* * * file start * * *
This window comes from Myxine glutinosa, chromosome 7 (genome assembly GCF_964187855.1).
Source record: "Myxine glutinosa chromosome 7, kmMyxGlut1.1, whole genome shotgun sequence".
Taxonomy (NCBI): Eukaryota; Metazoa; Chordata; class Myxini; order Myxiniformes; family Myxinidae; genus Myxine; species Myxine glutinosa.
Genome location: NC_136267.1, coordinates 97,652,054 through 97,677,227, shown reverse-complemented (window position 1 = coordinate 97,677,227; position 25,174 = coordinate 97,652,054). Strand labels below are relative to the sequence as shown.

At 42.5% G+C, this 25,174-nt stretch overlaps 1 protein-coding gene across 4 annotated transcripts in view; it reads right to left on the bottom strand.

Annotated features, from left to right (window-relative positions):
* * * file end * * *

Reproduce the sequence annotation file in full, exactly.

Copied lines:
This window comes from Myxine glutinosa, chromosome 7 (genome assembly GCF_964187855.1).
Source record: "Myxine glutinosa chromosome 7, kmMyxGlut1.1, whole genome shotgun sequence".
Taxonomy (NCBI): Eukaryota; Metazoa; Chordata; class Myxini; order Myxiniformes; family Myxinidae; genus Myxine; species Myxine glutinosa.
Genome location: NC_136267.1, coordinates 97,652,054 through 97,677,227, shown reverse-complemented (window position 1 = coordinate 97,677,227; position 25,174 = coordinate 97,652,054). Strand labels below are relative to the sequence as shown.

At 42.5% G+C, this 25,174-nt stretch overlaps 1 protein-coding gene across 4 annotated transcripts in view; it reads right to left on the bottom strand.

Annotated features, from left to right (window-relative positions):